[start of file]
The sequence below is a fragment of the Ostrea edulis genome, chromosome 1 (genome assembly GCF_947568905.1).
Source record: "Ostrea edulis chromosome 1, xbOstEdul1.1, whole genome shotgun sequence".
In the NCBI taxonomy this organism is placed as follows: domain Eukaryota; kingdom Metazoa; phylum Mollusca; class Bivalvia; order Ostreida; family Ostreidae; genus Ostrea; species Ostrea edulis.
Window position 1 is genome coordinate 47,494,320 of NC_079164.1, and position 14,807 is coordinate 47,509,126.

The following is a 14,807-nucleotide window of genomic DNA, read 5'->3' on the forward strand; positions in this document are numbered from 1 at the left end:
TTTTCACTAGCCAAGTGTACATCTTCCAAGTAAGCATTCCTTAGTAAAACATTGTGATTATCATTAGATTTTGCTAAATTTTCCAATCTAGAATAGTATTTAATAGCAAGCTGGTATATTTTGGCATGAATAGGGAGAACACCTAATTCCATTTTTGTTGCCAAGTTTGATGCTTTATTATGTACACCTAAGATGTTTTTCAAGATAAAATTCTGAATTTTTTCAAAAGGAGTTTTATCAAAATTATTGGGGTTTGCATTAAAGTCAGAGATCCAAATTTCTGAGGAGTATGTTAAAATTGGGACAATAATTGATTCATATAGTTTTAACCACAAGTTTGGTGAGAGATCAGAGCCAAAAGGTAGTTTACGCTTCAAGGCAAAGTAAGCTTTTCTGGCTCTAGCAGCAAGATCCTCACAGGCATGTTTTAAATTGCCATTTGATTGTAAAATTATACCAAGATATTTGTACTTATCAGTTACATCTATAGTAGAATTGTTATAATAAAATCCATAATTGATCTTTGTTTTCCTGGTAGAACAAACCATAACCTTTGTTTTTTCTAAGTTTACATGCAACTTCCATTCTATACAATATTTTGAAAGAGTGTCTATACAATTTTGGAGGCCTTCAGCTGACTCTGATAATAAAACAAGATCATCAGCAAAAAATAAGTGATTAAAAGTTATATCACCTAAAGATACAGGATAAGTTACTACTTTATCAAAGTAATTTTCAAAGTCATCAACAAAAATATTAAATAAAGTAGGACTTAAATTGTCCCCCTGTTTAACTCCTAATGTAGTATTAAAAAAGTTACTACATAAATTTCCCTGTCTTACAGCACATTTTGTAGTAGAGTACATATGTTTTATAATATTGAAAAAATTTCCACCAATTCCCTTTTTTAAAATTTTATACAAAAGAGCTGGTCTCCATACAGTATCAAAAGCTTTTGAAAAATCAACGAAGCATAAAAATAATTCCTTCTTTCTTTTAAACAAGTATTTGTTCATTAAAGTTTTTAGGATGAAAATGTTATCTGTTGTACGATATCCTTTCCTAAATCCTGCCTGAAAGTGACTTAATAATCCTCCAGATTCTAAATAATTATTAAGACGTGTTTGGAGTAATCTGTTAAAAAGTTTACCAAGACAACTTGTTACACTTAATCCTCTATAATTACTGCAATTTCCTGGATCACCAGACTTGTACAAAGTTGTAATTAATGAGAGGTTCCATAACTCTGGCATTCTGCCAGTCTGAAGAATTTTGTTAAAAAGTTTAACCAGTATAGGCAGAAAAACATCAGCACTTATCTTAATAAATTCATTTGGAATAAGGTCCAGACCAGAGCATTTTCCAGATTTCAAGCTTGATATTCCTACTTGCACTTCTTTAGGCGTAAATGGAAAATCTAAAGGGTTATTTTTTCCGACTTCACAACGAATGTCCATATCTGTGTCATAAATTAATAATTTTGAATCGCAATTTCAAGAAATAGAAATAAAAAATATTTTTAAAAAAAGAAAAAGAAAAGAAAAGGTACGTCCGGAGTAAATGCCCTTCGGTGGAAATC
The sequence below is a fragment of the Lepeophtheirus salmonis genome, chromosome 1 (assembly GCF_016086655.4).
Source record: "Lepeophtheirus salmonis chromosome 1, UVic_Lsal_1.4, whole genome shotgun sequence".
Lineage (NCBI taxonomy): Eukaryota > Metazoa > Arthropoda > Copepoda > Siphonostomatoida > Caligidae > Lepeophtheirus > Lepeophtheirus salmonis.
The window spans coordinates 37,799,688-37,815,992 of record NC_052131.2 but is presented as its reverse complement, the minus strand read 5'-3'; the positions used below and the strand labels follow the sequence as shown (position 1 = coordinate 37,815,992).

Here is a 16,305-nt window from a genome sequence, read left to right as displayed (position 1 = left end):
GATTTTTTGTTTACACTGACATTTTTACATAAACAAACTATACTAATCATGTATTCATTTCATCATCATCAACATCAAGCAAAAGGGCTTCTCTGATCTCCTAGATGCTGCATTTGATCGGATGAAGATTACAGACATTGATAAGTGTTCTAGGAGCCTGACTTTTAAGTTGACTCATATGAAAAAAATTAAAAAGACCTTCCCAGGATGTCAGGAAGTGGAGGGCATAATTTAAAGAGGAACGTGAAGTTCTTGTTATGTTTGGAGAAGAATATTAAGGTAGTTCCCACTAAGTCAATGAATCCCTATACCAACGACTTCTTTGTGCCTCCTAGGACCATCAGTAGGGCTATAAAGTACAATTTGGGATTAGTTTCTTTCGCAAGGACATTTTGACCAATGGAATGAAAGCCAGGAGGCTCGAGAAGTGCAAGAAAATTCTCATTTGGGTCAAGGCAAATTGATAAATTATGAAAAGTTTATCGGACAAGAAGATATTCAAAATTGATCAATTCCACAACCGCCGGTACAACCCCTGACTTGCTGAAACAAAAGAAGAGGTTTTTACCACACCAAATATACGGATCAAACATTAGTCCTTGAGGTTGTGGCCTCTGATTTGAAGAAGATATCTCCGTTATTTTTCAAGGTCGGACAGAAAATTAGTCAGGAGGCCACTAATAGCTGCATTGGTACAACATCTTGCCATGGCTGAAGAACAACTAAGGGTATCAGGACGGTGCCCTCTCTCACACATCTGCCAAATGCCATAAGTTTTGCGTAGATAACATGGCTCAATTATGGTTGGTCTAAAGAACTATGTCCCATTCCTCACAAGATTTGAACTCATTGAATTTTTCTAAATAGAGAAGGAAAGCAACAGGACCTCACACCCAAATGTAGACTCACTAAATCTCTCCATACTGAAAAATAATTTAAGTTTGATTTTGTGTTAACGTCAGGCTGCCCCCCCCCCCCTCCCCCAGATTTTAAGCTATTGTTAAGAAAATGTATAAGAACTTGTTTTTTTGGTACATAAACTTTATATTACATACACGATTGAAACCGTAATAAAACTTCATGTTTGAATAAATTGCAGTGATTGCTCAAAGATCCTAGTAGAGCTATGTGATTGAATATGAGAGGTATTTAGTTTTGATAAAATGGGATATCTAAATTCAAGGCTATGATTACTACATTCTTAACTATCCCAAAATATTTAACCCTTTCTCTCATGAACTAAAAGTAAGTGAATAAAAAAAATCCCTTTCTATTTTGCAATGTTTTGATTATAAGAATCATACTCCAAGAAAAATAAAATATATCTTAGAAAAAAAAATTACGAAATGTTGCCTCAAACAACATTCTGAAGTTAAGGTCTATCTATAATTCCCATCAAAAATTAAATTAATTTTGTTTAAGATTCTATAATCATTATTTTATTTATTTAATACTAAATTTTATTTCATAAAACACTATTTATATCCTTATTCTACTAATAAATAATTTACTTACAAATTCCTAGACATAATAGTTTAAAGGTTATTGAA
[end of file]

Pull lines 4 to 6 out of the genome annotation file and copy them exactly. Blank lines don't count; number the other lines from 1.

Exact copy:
Window position 1 is genome coordinate 47,494,320 of NC_079164.1, and position 14,807 is coordinate 47,509,126.

The following is a 14,807-nucleotide window of genomic DNA, read 5'->3' on the forward strand; positions in this document are numbered from 1 at the left end:
TTTTCACTAGCCAAGTGTACATCTTCCAAGTAAGCATTCCTTAGTAAAACATTGTGATTATCATTAGATTTTGCTAAATTTTCCAATCTAGAATAGTATTTAATAGCAAGCTGGTATATTTTGGCATGAATAGGGAGAACACCTAATTCCATTTTTGTTGCCAAGTTTGATGCTTTATTATGTACACCTAAGATGTTTTTCAAGATAAAATTCTGAATTTTTTCAAAAGGAGTTTTATCAAAATTATTGGGGTTTGCATTAAAGTCAGAGATCCAAATTTCTGAGGAGTATGTTAAAATTGGGACAATAATTGATTCATATAGTTTTAACCACAAGTTTGGTGAGAGATCAGAGCCAAAAGGTAGTTTACGCTTCAAGGCAAAGTAAGCTTTTCTGGCTCTAGCAGCAAGATCCTCACAGGCATGTTTTAAATTGCCATTTGATTGTAAAATTATACCAAGATATTTGTACTTATCAGTTACATCTATAGTAGAATTGTTATAATAAAATCCATAATTGATCTTTGTTTTCCTGGTAGAACAAACCATAACCTTTGTTTTTTCTAAGTTTACATGCAACTTCCATTCTATACAATATTTTGAAAGAGTGTCTATACAATTTTGGAGGCCTTCAGCTGACTCTGATAATAAAACAAGATCATCAGCAAAAAATAAGTGATTAAAAGTTATATCACCTAAAGATACAGGATAAGTTACTACTTTATCAAAGTAATTTTCAAAGTCATCAACAAAAATATTAAATAAAGTAGGACTTAAATTGTCCCCCTGTTTAACTCCTAATGTAGTATTAAAAAAGTTACTACATAAATTTCCCTGTCTTACAGCACATTTTGTAGTAGAGTACATATGTTTTATAATATTGAAAAAATTTCCACCAATTCCCTTTTTTAAAATTTTATACAAAAGAGCTGGTCTCCATACAGTATCAAAAGCTTTTGAAAAATCAACGAAGCATAAAAATAATTCCTTCTTTCTTTTAAACAAGTATTTGTTCATTAAAGTTTTTAGGATGAAAATGTTATCTGTTGTACGATATCCTTTCCTAAATCCTGCCTGAAAGTGACTTAATAATCCTCCAGATTCTAAATAATTATTAAGACGTGTTTGGAGTAATCTGTTAAAAAGTTTACCAAGACAACTTGTTACACTTAATCCTCTATAATTACTGCAATTTCCTGGATCACCAGACTTGTACAAAGTTGTAATTAATGAGAGGTTCCATAACTCTGGCATTCTGCCAGTCTGAAGAATTTTGTTAAAAAGTTTAACCAGTATAGGCAGAAAAACATCAGCACTTATCTTAATAAATTCATTTGGAATAAGGTCCAGACCAGAGCATTTTCCAGATTTCAAGCTTGATATTCCTACTTGCACTTCTTTAGGCGTAAATGGAAAATCTAAAGGGTTATTTTTTCCGACTTCACAACGAATGTCCATATCTGTGTCATAAATTAATAATTTTGAATCGCAATTTCAAGAAATAGAAATAAAAAATATTTTTAAAAAAAGAAAAAGAAAAGAAAAGGTACGTCCGGAGTAAATGCCCTTCGGTGGAAATC